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The keyboard repeat rate can be configured in the Control Panel, but it usually can't be turned off there. I'll show you where to turn off keyboard repeat.

I recently introduced my 86-year-old father to computing. He uses Windows 7 Home Premium 64-bit. He keeps asking me to turn the keyboard repeat off. I have set it to the slowest setting possible. Still, with arthritic hands, he keeps getting repeat letters where he doesn't want them and has a hard time editing his mail. Is there a feasible way to TURN OFF KEYBOARD REPEAT COMPLETELY? Your help is really appreciated as all of the computer 'experts' that I have asked do not have a solution and I haven't been able to find an answer on the internet.

This took a little head-scratching on my part.

In fact, I'd almost written it off completely as not being possible and had written up a response to that effect.

Then, a word popped into my head that sent me looking in a much more productive place.

That word? "Accessibility".


Over the years, Windows has improved what's termed its "accessibility" - meaning the ability of Windows to support people with various impairments.

The most common that we might think of is impaired eyesight or blindness. But the accessibility features cover a wide range of settings and devices that can be of use for many different types of impairments.

Or accessibility features can be used simply as a convenience for those who might prefer that Windows do things a little differently.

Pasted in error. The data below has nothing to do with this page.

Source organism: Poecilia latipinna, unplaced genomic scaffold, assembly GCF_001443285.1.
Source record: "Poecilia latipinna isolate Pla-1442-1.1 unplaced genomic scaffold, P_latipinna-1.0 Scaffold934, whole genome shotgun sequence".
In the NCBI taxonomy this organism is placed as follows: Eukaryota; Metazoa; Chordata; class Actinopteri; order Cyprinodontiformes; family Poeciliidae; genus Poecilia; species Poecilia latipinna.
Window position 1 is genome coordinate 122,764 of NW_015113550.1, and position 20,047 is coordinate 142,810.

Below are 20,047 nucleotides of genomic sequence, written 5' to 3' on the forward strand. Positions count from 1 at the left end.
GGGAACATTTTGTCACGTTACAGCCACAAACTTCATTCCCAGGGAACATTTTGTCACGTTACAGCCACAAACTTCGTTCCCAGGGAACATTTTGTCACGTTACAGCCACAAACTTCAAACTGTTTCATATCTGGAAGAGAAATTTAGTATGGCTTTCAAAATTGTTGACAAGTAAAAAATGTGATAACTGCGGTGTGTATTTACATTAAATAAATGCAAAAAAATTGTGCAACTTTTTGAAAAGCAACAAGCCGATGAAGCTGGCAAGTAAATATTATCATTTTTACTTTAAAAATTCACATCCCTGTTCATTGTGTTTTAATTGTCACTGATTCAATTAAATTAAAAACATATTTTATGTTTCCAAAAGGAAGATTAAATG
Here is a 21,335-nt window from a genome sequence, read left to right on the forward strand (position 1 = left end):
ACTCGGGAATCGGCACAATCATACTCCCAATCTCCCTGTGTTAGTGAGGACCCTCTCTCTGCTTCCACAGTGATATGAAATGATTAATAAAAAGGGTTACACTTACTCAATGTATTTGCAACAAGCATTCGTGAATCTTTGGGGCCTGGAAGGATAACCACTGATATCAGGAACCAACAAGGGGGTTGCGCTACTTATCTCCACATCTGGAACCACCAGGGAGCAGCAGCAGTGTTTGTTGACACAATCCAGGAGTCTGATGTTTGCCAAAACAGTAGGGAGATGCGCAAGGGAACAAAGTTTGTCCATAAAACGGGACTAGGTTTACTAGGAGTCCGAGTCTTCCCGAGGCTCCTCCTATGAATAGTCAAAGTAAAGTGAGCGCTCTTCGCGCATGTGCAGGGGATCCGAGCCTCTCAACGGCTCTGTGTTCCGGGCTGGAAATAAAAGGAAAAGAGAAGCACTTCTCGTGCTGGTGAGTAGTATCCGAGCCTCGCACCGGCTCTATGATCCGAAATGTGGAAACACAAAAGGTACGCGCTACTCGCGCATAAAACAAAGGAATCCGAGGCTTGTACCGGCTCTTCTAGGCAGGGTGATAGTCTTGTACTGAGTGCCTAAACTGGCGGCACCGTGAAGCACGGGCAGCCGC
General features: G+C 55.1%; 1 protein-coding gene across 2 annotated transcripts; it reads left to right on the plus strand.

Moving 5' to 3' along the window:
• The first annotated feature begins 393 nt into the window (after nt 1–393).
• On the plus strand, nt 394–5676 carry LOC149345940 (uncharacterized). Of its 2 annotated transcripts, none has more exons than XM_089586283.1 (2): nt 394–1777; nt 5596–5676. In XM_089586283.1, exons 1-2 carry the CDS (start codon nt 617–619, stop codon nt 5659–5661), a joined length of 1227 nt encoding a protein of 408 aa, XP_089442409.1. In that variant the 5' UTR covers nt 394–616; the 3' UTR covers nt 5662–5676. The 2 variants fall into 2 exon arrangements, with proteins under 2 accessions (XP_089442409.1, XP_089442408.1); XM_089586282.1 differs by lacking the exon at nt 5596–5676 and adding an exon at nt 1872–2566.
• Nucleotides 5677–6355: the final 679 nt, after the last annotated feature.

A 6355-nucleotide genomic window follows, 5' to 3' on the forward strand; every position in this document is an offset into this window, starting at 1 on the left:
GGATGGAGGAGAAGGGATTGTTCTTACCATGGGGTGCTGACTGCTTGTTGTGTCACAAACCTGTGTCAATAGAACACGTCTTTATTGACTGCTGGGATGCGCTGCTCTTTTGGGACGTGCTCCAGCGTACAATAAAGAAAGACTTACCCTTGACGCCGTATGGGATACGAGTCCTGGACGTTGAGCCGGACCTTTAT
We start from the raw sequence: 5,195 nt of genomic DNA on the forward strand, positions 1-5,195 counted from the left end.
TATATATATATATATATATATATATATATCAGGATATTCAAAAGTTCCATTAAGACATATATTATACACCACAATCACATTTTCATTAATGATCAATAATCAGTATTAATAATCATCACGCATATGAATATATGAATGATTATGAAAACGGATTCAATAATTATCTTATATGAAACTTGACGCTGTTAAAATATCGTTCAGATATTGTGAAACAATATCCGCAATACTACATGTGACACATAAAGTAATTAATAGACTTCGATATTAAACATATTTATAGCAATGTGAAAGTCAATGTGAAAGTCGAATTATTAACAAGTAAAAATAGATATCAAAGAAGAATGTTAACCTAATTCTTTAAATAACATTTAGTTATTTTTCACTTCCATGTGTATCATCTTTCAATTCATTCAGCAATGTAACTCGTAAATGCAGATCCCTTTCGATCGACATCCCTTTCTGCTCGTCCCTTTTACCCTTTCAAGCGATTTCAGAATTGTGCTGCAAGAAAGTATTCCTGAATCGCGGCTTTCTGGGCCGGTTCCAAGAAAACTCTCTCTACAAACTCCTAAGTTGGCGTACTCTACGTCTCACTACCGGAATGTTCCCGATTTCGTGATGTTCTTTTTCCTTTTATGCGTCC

Like have the ability to turn off keyboard repeat.

Turning off keyboard repeat

I'm going to take you through the steps to directly turn off the keyboard repeat function, but I'd encourage you to explore a little either during or after the somewhat lengthy step-by-step procedure. As I said, there are a host of settings here that might make your computer easier to use.

And "ease of use" is exactly where this journey begins.

Click the Start button/orb, then All Programs, Accessories, and then Ease of Access:

Ease of Access link on the start menu

That'll expose the Ease of Access Center link; click that:

Ease of Access Center link

Which brings up the Ease of Access Center:

Ease of Access Center

Scroll down to find the Make the keyboard easier to use link and click that:

Make the keyboard easier to use

Near the bottom of the resulting dialog, click Set up Filter Keys:

Set up Filter Keys

Near the bottom of that, click Setup Repeat Keys and Slow Keys:

Setup Repeat Keys and Slow Keys

Finally, the dialog with the settings that we want appears:

Setup Repeat Keys and Slow Keys Dialog

Keyboard Repeat Settings

There are two settings that I would change here.

First, the obvious: make sure Ignore all repeated keystrokes is selected:

Ignore all repeated keystrokes

This turns the keyboard repeat off.

One more setting seems to come with this that I'll recommend that you also change:

Accidental Keystrokes Setting

The Avoid accidental keystrokes setting apparently defaults to something other than zero, which adds a delay before a key press is even recognized. Setting this to zero makes the net effect of what we've done to turn off keyboard repeat and only turn off keyboard repeat.

Article C4840 - June 9, 2011 « »

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Leo Leo A. Notenboom has been playing with computers since he was required to take a programming class in 1976. An 18 year career as a programmer at Microsoft soon followed. After "retiring" in 2001, Leo started Ask Leo! in 2003 as a place for answers to common computer and technical questions. More about Leo.